Addison Del Mastro, assistant editor: Custodians of the Internet by Tarleton Gillespie is a fascinating book on an under-studied subject. Despite the broad-sounding name, it’s not about the whole Internet per se, but mostly about what’s called “content moderation,” specifically on social media platforms.
You may never have heard of this, even though it basically keeps these platforms running. Content moderators, who are often poorly paid contract workers in countries like India and the Philippines, watch videos or review posts that are flagged, either by algorithms or by users, as inappropriate. This can range anywhere from spam to porn to snuff films, and many content moderators end up suffering from PTSD and other ailments. This is what it takes in order for these platforms to be usable to the general public, and one suspects the tech boosters would like to stay under the rug, as it mostly is now.
That would all be interesting enough, but there’s also the political and free speech angle to content moderation. When do the categories of spam or genuine “fake news” (an oxymoron if there ever was one) bleed over into highly opinionated political takes, or perhaps extreme religious beliefs? What if the ignorance of the foreign content moderators leads them to suppress content that should be protected by a free speech ethic?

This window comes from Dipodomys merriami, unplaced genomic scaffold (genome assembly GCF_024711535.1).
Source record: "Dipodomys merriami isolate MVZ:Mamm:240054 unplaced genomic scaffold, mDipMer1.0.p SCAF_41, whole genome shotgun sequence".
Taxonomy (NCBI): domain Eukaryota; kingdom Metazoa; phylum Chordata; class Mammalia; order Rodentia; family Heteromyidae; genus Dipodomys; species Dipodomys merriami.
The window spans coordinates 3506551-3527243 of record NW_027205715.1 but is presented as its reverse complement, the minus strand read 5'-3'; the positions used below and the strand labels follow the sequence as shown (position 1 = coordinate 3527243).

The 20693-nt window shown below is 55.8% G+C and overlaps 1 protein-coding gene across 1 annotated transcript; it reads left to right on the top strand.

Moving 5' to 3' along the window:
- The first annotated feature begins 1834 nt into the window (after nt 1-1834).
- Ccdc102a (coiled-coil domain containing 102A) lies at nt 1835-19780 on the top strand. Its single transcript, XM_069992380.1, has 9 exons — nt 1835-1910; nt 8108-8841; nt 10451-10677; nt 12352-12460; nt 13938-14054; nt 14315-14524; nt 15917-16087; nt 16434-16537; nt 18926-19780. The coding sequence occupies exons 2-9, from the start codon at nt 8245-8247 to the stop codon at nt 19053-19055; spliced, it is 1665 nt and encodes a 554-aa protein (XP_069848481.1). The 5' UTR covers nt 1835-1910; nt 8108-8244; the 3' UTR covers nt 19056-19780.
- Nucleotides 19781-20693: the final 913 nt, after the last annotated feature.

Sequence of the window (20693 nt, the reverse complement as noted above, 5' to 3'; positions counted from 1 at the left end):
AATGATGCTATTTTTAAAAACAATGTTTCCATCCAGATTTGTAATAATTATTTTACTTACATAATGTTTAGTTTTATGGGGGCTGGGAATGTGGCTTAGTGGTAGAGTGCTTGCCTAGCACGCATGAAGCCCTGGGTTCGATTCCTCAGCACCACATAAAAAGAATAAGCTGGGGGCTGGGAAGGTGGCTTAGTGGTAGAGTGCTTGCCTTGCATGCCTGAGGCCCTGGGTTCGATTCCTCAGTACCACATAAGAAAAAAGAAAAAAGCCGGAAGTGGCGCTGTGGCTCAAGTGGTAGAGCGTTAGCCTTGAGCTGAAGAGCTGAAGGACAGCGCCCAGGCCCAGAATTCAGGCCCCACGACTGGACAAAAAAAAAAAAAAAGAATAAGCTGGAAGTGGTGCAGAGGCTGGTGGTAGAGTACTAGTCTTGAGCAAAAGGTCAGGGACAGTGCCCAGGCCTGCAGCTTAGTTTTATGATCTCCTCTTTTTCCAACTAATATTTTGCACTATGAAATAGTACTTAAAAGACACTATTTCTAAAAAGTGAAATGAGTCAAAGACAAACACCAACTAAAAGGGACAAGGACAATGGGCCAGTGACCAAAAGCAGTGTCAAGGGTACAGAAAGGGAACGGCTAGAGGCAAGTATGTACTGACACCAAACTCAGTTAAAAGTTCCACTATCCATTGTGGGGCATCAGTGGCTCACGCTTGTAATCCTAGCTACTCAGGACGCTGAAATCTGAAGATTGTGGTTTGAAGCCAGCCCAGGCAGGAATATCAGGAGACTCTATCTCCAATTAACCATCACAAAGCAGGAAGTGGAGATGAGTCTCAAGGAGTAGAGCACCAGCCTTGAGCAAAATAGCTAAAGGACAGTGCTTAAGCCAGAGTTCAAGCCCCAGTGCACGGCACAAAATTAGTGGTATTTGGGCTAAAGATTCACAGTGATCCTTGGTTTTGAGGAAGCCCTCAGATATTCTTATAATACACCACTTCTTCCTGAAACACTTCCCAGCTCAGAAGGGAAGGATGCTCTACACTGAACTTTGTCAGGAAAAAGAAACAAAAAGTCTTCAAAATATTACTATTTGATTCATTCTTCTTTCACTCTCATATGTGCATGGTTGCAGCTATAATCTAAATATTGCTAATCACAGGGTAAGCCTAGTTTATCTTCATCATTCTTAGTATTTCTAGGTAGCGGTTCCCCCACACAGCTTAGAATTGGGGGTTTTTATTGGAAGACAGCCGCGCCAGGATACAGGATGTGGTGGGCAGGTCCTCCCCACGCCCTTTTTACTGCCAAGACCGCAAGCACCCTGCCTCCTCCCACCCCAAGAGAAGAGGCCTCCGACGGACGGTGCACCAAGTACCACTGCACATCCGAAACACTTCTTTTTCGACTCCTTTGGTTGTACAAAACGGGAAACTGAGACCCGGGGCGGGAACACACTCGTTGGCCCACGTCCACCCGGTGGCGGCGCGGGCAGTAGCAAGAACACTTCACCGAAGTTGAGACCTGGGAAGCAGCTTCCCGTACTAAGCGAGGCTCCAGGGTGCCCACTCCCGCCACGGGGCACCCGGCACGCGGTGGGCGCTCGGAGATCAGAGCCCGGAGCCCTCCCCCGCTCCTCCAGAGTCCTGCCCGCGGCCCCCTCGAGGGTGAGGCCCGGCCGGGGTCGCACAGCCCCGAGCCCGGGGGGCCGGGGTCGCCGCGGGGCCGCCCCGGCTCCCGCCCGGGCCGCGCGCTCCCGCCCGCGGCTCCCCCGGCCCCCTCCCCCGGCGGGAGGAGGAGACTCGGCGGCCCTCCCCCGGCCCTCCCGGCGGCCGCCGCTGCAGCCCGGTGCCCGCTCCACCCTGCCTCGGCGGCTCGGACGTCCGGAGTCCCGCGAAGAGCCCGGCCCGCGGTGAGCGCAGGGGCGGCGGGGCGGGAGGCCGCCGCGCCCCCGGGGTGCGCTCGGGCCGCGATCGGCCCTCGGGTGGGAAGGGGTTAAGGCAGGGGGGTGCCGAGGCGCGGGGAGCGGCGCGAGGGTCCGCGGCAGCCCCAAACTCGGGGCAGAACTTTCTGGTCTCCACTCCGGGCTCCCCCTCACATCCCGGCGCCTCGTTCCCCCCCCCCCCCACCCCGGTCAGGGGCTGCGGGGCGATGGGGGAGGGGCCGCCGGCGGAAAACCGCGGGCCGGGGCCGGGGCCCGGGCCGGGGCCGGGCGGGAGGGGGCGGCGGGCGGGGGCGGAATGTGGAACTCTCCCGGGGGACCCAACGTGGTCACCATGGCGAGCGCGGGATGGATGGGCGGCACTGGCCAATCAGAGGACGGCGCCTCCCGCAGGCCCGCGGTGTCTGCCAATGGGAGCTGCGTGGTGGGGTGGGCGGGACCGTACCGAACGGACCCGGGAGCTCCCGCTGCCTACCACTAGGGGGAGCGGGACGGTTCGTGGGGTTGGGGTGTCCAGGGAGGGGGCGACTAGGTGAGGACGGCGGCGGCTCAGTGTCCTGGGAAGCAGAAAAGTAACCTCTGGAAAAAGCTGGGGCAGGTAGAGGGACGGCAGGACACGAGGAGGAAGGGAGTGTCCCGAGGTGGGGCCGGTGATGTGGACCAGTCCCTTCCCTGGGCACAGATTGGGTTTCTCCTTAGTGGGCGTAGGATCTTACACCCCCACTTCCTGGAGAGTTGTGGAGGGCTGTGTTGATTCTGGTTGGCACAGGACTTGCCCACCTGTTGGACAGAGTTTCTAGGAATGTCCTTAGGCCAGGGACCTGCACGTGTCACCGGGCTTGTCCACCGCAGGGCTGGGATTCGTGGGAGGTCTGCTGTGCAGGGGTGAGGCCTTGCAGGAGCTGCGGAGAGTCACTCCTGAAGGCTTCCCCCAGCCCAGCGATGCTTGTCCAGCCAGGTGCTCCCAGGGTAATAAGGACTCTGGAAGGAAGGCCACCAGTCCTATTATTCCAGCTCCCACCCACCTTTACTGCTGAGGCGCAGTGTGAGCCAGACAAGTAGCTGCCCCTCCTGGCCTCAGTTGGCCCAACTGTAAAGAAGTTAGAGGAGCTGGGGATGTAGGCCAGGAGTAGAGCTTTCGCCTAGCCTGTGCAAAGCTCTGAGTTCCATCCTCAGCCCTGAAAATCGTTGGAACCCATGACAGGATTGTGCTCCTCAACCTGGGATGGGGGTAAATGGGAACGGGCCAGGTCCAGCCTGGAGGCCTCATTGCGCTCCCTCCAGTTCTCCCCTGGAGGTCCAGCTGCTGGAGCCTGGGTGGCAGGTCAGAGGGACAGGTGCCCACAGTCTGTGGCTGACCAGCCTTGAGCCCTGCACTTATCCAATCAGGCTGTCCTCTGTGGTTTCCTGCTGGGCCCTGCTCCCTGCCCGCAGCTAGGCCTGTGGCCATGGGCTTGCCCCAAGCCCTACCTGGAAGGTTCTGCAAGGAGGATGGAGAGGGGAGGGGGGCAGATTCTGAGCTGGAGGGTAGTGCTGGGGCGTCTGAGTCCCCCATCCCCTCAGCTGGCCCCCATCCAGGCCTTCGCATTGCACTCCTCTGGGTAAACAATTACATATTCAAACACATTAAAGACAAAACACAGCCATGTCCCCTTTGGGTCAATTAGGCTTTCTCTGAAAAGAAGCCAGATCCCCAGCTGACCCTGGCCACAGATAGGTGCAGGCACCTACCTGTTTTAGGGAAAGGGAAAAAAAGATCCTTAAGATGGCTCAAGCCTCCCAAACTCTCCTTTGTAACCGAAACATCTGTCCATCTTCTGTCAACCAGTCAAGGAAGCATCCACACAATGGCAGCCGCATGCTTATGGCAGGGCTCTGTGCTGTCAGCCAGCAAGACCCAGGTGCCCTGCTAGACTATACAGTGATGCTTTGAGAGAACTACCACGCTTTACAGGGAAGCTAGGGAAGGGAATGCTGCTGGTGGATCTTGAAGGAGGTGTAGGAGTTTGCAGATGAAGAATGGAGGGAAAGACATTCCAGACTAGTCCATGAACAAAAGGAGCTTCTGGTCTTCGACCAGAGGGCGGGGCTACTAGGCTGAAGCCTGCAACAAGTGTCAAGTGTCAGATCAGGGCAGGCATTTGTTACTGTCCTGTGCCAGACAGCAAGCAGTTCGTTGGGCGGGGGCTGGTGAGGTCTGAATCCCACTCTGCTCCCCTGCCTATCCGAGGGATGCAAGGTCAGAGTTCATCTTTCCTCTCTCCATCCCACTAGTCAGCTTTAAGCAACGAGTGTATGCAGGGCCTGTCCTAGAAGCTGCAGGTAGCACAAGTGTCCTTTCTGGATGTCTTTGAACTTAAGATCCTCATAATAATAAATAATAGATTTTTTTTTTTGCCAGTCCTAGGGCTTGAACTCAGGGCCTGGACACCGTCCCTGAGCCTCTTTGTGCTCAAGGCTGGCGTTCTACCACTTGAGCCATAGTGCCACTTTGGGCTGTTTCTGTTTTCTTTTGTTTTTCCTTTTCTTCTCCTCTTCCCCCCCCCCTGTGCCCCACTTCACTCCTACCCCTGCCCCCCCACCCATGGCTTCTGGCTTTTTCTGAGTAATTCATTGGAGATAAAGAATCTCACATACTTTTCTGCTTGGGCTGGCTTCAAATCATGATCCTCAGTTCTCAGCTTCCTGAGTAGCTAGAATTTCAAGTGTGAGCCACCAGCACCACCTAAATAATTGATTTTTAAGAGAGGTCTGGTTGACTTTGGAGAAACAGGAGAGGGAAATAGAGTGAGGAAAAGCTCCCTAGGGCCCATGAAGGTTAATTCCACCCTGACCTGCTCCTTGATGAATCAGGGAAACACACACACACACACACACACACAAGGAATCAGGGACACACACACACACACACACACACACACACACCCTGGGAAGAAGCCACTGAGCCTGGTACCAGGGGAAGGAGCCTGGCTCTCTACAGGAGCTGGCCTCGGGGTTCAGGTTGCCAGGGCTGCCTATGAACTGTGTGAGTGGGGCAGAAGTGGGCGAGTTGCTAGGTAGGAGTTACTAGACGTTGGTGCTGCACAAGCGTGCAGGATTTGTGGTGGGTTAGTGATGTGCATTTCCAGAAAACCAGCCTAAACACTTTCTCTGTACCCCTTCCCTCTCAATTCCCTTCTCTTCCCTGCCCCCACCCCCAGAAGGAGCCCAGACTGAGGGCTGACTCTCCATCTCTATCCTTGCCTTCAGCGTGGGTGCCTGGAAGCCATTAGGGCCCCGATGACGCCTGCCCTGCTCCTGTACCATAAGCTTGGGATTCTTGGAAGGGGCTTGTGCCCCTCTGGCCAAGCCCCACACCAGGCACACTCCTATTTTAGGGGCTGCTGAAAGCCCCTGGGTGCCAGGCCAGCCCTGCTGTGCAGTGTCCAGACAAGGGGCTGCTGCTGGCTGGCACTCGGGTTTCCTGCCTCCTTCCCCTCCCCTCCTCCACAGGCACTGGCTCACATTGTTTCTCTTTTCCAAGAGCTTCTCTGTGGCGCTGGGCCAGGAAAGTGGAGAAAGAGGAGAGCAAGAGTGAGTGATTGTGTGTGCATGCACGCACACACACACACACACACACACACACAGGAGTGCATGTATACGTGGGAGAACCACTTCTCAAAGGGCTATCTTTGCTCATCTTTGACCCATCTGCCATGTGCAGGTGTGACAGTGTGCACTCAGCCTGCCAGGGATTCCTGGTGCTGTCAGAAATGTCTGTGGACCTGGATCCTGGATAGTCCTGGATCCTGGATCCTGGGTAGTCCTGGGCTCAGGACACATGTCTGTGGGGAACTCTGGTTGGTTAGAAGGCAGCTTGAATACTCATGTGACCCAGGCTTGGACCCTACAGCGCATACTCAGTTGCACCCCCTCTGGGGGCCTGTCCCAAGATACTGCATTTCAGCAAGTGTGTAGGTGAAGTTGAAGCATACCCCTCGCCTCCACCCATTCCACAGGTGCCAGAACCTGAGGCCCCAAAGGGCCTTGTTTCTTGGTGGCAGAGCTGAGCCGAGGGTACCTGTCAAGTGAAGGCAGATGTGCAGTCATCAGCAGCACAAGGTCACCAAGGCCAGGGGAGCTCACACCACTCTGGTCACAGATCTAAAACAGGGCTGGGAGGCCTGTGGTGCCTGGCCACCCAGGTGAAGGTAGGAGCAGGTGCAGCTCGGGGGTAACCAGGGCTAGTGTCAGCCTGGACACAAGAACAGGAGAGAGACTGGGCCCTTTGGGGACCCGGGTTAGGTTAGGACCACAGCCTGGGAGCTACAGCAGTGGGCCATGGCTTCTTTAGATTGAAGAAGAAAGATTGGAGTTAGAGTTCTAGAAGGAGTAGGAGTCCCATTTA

Rod Dreher noted an anecdote in which a Catholic university posted an ad on Facebook that depicted the Crucifixion of Jesus. The ad was identified as violent content and rejected. Either a bigot, an ignoramus, or a very poor content-screening algorithm was responsible. Or consider the case of the Babylon Bee, an obviously satirical “news” site that was flagged as fake news.
Despite the Internet’s reputation as a kind of digital Wild West, Custodians of the Internet shows that on large corporate platforms, the user experience is heavily regulated and tinkered with behind the scenes. It’s a very interesting book, whether you’re a free speech champion or a tech nerd.